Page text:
Monday, August 08, 2005
President 'No Famine'
Britain's The Independent has a couple stories on the widespread famine in Niger (via Raw Story).
Children are starving.
In "Aid too late for Niger's 'forgotten' children" Kim Sengupta reports:
"Eight months after the United Nations launched its first appeal, warning of famine in Niger, three months after assistant secretary general Jan Egeland called it the "the number one forgotten and neglected emergency in the world" graves are being dug every day. The warning of another senior UN official, Jan Ziggler, that "the children, the sick, the elderly are on the brink of being wiped out", is coming true."....
"With 2.6 million people to feed, more than 800,000 children under five, only a fraction of the desperately needed food is getting in now despite emergency air-lifts by the UN and international aid agencies."
"The cause is the delay in the international community's reaction despite repeated warnings of the unfolding tragedy. Alister Shields, a logistics officer with Save The Children, said: "We are now paying $3 a kilo to fly in aid, and it is not coming in fast enough. If only the appeal was heeded earlier, that money would have been used to set up local supplies in Africa and we could have brought in supplies by sea at one third of the price. This is a crisis which could and certainly should have been averted."
"Niger hardly featured in the G8's much-vaunted Africa initiative with nothing said about its food crisis. Nor was it mentioned by organisers of the Live8 concert. Aid workers and locals talk bitterly about "bands playing as children were dying"."
How does this happen? Why are children starving anywhere in the world?
Is it the fault of the leaders?
The BBC News is running a story today called "Niger president downplays hunger":
"Mr Tanja said the idea of a famine was being exploited for political and economic gain."
"We are experiencing like all the countries in the Sahel a food crisis due to the poor harvest and the locust attacks of 2004," Mr Tanja said.
"He said if it were a real famine, shanty towns would form around the big towns, people would flee to neighbouring countries and street beggars would become more prevalent. Mr Tanja said this had not happened."
"There is no famine in Niger," he said. "All those who are saying there is a famine either have political motivations or an economic interest.
The blind lead the starving.
From Royal African Society:
"All these patterns of behaviour were observed and recorded last year, and in November the Nigerien Government and the WFP launched an appeal for money to buy food. In January a nutrition survey suggested that up to 350,000 children under the age of five could be suffering from malnutrition. President Mamadou Tanja, however, was reluctant to allow WFP to launch a full emergency programme. No one is quite sure why. Some talk of the power of the grain traders who gang up on the Government and insist that no extra grain is imported because it lowers the price. Others suggest that he may have been concerned about the image of Niger as a helpless country that could not feed itself. Maybe he did not realise that this was an exceptionally bad year. When he visited Washington and met President Bush earlier this year, he did not mention the famine."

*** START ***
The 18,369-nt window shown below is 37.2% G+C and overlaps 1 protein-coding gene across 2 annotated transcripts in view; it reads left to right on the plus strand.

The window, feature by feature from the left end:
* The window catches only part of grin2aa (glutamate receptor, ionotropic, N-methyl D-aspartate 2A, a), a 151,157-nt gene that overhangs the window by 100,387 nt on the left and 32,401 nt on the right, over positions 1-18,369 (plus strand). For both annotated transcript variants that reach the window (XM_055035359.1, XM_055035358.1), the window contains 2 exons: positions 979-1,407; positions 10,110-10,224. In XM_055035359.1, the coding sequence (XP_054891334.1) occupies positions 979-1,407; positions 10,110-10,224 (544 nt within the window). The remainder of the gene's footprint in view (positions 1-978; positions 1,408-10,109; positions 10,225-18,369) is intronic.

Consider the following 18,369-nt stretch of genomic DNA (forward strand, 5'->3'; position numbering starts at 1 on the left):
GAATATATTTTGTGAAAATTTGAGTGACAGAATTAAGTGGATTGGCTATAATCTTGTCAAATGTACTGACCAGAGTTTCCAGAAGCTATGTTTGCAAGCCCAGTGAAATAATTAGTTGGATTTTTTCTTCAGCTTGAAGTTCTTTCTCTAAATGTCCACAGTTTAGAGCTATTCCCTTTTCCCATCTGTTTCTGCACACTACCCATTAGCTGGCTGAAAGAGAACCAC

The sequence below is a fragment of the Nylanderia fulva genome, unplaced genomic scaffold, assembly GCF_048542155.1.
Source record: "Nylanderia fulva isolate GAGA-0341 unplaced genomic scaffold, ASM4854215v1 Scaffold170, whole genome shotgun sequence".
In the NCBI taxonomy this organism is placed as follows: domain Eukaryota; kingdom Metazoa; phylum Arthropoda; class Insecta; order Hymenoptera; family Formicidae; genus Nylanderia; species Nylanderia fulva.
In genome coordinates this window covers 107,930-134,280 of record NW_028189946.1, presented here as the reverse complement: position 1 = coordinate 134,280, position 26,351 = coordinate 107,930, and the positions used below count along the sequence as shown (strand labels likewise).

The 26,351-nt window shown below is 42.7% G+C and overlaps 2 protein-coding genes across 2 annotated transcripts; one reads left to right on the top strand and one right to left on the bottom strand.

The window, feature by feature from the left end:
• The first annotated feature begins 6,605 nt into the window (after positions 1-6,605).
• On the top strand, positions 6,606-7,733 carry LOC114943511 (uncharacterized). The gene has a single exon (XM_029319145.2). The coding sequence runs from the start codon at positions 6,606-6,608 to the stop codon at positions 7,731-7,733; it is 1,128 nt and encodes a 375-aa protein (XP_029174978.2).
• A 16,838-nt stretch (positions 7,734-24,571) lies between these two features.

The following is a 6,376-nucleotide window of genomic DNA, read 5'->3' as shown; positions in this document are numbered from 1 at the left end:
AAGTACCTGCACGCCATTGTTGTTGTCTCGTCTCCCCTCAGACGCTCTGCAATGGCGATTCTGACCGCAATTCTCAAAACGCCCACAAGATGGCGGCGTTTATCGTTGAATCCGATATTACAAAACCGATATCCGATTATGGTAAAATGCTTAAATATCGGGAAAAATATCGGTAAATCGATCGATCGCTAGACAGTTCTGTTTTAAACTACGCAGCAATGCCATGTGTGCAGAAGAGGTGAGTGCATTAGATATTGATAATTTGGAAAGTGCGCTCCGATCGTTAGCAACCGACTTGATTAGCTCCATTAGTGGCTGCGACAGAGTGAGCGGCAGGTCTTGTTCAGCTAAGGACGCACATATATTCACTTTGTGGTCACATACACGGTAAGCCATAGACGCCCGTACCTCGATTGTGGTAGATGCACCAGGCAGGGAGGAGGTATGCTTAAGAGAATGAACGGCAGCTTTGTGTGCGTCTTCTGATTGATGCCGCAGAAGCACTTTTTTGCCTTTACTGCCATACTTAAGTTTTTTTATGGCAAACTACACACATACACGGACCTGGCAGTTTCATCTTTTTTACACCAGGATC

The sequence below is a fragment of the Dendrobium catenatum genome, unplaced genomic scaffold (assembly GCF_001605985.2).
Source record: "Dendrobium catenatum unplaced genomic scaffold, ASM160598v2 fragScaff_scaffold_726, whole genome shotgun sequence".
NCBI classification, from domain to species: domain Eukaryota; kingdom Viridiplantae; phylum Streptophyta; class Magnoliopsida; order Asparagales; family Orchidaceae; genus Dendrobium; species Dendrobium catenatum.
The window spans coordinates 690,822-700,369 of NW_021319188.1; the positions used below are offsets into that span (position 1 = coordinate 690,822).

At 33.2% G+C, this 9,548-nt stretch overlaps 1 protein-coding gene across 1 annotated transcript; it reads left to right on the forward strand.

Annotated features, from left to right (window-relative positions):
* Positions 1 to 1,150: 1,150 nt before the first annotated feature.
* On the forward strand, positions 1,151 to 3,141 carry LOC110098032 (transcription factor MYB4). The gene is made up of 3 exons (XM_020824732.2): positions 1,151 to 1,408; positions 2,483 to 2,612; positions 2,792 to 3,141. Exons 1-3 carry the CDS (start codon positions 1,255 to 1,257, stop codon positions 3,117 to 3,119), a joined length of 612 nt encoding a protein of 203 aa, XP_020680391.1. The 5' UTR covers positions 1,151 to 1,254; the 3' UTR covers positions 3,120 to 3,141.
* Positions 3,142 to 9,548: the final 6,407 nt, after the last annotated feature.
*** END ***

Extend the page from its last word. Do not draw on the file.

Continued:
President Tanja just met with President Bush less than two months ago on June 13th.
According to Whitehouse.gov:
"Meeting with the leaders from Mozambique, Botswana, Niger, Ghana and Namibia, President George W. Bush welcomes President Mamadou Tandja of Niger to the Oval Office Monday, June 13, 2005. The leaders discussed a range of topics, including AGOA. "All the Presidents gathered here represent countries that have held democratic elections in the last year," said President Bush. "What a strong statement that these leaders have made about democracy and the importance of democracy on the continent of Africa."
It seems doubtful that famine entered into the "range of topics" since the president of Niger doesn't believe in it.
I wonder what the President of Mali thinks.
Writing for the Associated Press, Edward Harris reports that "Mali's food crisis goes little noticed":
"While the world's attention has been fixed on famished Niger, Sidi Mohammed's big, tearful eyes and cries of hunger reveal another food crisis unfolding next door."
"The year-old baby, mewling as his mother tries to feed him a cup of vitamin-rich gruel provided by aid workers, is one of an estimated 1.5 million of Mali's 11 million people are said to be facing hunger, among them an estimated 144,000 children already suffering malnourishment."
"Aid workers say they fear a replay of what happened in neighboring Niger, where the world ignored repeated warnings and only rushed in aid in recent weeks when images of starving children hit TV screens."
"The U.N. World Food Program said an appeal for $7.5 million was facing a shortfall of 85 percent, which it called "devastating."
Will it never end?
The famine all across Sudan hasn't gone away, either.
If you can afford to donate some money to feed some starving children, please go to the Website for the United Nations' World Food Programme and give what you can.